Monday, September 12, 2011

Types of Dystopos: Pangaea

Panem in The Hunger Games; Eurasia in 1984; the Magisterium of The Golden Compass

Tectonic theory posits that the earth is actually a series of plates floating on molten metal. The continents used to be smashed together in a giant supercontinent that geologists call “Pangaea.” It suggests a simpler world, where you could walk from one side of the extant world to the other; it’s a world that’s almost impossible to imagine as contiguous with our own, Brazil and Nigeria next door neighbors, Russia and Alaska and Canada all one big hunting ground.

In dystopian fiction, a similar move happens: in 1984, we have neither Great Britain nor Russia nor China but Oceania and Eurasia and Eastasia. In The Hunger Games, we have Panem (a word that is probably originally a play on “panem et circenses,” the Latin for “bread and circuses”, but also nicely captures the idea of a pan-encompassing nation-state).

The most obvious payoff of this condensation is that it allows authors to discuss geopolitics without offending anyone. (I make this point with Hunger Games in this post.) It also allows you to leap into a dystopia without overthinking how you get there: how did Big Brother come to power? how were the Hunger Games developed? (something about district 13, but…) Unlike the astroturf dystopias, the Pangaea dystopian novels leap into a world that is already alien—even the national boundaries only vaguely resemble our own.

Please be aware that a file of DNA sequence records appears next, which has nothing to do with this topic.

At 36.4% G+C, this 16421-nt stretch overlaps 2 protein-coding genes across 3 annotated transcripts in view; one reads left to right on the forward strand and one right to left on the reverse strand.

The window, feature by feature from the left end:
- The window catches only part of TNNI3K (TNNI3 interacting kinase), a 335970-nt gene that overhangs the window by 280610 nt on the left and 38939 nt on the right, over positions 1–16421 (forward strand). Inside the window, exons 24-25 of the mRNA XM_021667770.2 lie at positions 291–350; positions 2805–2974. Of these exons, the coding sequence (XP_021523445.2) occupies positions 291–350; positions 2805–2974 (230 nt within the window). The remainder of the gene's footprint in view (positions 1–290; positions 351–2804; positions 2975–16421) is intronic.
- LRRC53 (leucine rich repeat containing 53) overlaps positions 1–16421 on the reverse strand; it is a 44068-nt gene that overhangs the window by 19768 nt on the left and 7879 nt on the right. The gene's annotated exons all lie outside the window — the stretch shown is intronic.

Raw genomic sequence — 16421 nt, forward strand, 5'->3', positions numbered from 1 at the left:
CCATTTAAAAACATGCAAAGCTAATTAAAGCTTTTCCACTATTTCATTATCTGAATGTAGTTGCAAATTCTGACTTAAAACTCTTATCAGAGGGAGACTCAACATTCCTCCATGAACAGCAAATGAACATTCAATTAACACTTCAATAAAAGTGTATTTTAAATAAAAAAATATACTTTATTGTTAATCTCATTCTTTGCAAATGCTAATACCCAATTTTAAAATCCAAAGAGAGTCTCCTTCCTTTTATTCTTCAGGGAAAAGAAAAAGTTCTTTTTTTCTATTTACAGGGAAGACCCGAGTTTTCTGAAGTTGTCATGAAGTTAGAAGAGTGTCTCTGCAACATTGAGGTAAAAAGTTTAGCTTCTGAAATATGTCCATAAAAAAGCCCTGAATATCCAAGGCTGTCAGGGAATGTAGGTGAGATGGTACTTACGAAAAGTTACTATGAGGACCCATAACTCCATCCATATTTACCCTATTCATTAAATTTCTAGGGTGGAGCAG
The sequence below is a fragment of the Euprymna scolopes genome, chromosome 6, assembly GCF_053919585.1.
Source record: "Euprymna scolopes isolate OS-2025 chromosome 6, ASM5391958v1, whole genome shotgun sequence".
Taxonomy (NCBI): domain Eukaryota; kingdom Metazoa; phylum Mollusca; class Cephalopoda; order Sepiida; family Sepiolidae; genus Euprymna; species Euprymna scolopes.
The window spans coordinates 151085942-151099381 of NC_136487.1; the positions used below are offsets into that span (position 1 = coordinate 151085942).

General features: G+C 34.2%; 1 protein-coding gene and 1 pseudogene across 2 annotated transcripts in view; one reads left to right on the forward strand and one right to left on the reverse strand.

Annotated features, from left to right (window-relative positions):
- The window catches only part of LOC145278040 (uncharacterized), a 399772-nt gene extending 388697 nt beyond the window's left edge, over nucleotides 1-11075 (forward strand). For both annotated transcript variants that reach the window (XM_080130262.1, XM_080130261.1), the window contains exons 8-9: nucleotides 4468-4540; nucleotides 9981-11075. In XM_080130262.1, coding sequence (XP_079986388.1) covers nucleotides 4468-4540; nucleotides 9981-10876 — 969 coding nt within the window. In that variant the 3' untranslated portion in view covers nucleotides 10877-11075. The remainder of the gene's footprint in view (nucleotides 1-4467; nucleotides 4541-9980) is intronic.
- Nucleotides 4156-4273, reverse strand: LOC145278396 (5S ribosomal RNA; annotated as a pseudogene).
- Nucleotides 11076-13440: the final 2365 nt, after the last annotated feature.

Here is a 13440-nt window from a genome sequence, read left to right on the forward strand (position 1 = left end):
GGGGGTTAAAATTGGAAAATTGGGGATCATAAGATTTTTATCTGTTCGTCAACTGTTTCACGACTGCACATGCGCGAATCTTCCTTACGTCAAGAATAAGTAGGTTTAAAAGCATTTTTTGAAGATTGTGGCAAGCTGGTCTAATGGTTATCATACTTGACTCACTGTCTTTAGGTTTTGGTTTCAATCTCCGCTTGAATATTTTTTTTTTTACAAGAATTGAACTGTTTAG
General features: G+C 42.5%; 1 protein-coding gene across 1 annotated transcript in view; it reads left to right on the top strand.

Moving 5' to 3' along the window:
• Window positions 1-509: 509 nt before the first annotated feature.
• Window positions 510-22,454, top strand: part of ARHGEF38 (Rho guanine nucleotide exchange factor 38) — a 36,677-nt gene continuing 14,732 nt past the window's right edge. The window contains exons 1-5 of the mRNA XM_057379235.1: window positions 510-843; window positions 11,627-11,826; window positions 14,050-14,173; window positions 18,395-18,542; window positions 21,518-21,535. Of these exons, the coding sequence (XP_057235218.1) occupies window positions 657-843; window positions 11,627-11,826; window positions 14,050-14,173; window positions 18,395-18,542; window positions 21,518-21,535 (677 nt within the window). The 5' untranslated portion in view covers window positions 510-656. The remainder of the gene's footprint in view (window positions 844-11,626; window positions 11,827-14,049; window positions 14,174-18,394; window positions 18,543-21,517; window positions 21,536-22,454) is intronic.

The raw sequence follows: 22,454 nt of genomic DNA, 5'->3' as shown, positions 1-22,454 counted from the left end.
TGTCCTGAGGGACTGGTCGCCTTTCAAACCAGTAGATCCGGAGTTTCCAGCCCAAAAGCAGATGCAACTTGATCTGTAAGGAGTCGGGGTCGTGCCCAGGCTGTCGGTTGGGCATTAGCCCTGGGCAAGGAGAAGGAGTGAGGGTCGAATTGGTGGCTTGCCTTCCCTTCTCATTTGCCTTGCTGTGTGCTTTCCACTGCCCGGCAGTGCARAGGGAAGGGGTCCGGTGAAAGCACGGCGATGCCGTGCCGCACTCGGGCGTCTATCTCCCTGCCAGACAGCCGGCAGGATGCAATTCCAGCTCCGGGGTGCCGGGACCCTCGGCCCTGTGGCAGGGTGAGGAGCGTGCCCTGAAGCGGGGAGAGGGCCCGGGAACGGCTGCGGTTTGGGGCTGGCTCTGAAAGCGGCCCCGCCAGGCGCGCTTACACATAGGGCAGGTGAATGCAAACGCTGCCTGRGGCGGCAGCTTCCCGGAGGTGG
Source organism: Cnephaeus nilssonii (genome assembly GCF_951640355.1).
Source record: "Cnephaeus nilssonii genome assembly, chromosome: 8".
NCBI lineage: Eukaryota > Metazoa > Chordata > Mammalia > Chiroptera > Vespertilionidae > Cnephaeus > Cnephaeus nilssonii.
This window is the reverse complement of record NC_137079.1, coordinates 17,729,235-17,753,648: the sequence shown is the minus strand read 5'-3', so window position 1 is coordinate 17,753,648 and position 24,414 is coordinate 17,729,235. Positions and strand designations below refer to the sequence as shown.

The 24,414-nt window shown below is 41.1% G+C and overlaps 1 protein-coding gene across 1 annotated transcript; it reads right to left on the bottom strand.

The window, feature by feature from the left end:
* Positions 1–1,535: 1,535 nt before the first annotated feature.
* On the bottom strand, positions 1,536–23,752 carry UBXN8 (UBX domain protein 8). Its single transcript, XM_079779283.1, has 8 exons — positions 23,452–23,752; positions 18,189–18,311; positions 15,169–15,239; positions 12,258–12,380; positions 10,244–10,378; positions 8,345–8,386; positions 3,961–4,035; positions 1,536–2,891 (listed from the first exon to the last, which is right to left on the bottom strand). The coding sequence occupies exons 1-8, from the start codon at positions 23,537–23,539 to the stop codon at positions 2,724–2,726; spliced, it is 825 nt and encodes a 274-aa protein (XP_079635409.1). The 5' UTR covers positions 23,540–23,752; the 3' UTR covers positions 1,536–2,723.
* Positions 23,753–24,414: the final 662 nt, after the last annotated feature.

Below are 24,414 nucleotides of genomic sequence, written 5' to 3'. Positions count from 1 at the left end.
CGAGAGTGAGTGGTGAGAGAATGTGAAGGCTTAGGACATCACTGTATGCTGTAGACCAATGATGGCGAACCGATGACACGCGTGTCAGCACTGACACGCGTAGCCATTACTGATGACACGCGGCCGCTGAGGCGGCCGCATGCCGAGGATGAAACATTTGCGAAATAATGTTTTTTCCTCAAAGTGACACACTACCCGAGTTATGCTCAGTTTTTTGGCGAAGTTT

In the end, this strategy also simplifies what might be an otherwise intractably difficult game of geopolitics. Try to play with the larger issues of politics, and you might end up like Orson Scott Card when he wrote the Shadow sequels to Ender’s Game; in EG, the world becomes a shadowy hegemony offscreen, but in the later sequels, OSC grew more ambitious and wanted to flesh out just how an Earth-wide nation could form in a matter of years. He wanted China to invade India—and then for India to revolt which would put pressure on Russia to—and the whole thing plays out like the latest game of Civilization IV.


The Pangaea dystopias hold behind them a fantasy of mix-and-match politics. 1984 depends on the fact that Eurasia and Eastasia are so easily interchangeable; The Hunger Games depends on a certain vagueness of time and place and distance and manpower (just how many soldiers are fighting how many and getting past who—)

The Golden Compass involves a pan-multiverse battle against God. The world that is not quite our world is a world more easily manipulated—smashing the world together in fiction is a concession that our own (nonfictional) world is not quite so simple. But sometimes I think we wish it was.

1 comment:

  1. I think the thing I love most about pangean dystopias is that you are left to figure out how big brother came into power all on your own.